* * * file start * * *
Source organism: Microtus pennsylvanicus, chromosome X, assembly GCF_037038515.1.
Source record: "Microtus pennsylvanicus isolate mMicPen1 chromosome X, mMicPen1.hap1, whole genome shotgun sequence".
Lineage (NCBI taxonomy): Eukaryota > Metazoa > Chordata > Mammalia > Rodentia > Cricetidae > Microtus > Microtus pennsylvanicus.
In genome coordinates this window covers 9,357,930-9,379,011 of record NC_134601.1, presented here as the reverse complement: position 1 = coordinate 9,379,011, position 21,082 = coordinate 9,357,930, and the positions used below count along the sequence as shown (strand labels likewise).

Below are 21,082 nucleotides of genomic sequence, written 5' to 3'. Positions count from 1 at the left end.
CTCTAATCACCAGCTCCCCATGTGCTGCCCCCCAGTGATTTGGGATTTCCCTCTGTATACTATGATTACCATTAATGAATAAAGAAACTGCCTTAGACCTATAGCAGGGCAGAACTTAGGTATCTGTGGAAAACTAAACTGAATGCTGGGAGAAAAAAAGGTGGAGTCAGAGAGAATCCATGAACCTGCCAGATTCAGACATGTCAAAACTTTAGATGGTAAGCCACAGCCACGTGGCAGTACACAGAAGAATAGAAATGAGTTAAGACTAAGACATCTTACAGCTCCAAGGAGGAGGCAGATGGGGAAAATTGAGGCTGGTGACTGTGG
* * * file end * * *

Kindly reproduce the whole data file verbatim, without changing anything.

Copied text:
Source organism: Microtus pennsylvanicus, chromosome X, assembly GCF_037038515.1.
Source record: "Microtus pennsylvanicus isolate mMicPen1 chromosome X, mMicPen1.hap1, whole genome shotgun sequence".
Lineage (NCBI taxonomy): Eukaryota > Metazoa > Chordata > Mammalia > Rodentia > Cricetidae > Microtus > Microtus pennsylvanicus.
In genome coordinates this window covers 9,357,930-9,379,011 of record NC_134601.1, presented here as the reverse complement: position 1 = coordinate 9,379,011, position 21,082 = coordinate 9,357,930, and the positions used below count along the sequence as shown (strand labels likewise).

Below are 21,082 nucleotides of genomic sequence, written 5' to 3'. Positions count from 1 at the left end.
CTCTAATCACCAGCTCCCCATGTGCTGCCCCCCAGTGATTTGGGATTTCCCTCTGTATACTATGATTACCATTAATGAATAAAGAAACTGCCTTAGACCTATAGCAGGGCAGAACTTAGGTATCTGTGGAAAACTAAACTGAATGCTGGGAGAAAAAAAGGTGGAGTCAGAGAGAATCCATGAACCTGCCAGATTCAGACATGTCAAAACTTTAGATGGTAAGCCACAGCCACGTGGCAGTACACAGAAGAATAGAAATGAGTTAAGACTAAGACATCTTACAGCTCCAAGGAGGAGGCAGATGGGGAAAATTGAGGCTGGTGACTGTGG